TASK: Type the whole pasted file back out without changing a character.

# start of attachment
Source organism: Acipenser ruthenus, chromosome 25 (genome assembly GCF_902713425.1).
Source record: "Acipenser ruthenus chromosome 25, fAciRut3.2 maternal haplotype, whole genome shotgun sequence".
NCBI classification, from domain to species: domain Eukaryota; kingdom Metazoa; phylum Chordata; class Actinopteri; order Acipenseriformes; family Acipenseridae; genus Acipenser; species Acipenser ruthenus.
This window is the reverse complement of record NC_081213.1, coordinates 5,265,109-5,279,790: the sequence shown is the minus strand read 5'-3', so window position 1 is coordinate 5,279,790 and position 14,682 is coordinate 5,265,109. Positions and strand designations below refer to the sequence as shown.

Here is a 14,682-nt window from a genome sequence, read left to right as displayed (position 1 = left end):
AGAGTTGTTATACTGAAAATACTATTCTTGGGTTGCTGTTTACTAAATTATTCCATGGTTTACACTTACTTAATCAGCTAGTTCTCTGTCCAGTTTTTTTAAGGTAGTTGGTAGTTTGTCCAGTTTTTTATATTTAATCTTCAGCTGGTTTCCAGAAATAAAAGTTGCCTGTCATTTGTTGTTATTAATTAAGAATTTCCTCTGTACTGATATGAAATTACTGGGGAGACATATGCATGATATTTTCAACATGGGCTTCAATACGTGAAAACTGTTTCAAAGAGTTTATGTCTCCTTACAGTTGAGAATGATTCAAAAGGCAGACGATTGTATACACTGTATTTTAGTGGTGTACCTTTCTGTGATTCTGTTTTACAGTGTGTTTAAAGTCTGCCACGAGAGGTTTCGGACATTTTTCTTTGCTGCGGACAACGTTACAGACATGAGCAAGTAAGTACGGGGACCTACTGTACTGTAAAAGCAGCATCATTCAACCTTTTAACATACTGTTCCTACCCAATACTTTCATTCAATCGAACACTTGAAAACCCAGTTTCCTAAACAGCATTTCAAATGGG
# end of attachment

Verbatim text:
Source organism: Acipenser ruthenus, chromosome 25 (genome assembly GCF_902713425.1).
Source record: "Acipenser ruthenus chromosome 25, fAciRut3.2 maternal haplotype, whole genome shotgun sequence".
NCBI classification, from domain to species: domain Eukaryota; kingdom Metazoa; phylum Chordata; class Actinopteri; order Acipenseriformes; family Acipenseridae; genus Acipenser; species Acipenser ruthenus.
This window is the reverse complement of record NC_081213.1, coordinates 5,265,109-5,279,790: the sequence shown is the minus strand read 5'-3', so window position 1 is coordinate 5,279,790 and position 14,682 is coordinate 5,265,109. Positions and strand designations below refer to the sequence as shown.

Here is a 14,682-nt window from a genome sequence, read left to right as displayed (position 1 = left end):
AGAGTTGTTATACTGAAAATACTATTCTTGGGTTGCTGTTTACTAAATTATTCCATGGTTTACACTTACTTAATCAGCTAGTTCTCTGTCCAGTTTTTTTAAGGTAGTTGGTAGTTTGTCCAGTTTTTTATATTTAATCTTCAGCTGGTTTCCAGAAATAAAAGTTGCCTGTCATTTGTTGTTATTAATTAAGAATTTCCTCTGTACTGATATGAAATTACTGGGGAGACATATGCATGATATTTTCAACATGGGCTTCAATACGTGAAAACTGTTTCAAAGAGTTTATGTCTCCTTACAGTTGAGAATGATTCAAAAGGCAGACGATTGTATACACTGTATTTTAGTGGTGTACCTTTCTGTGATTCTGTTTTACAGTGTGTTTAAAGTCTGCCACGAGAGGTTTCGGACATTTTTCTTTGCTGCGGACAACGTTACAGACATGAGCAAGTAAGTACGGGGACCTACTGTACTGTAAAAGCAGCATCATTCAACCTTTTAACATACTGTTCCTACCCAATACTTTCATTCAATCGAACACTTGAAAACCCAGTTTCCTAAACAGCATTTCAAATGGG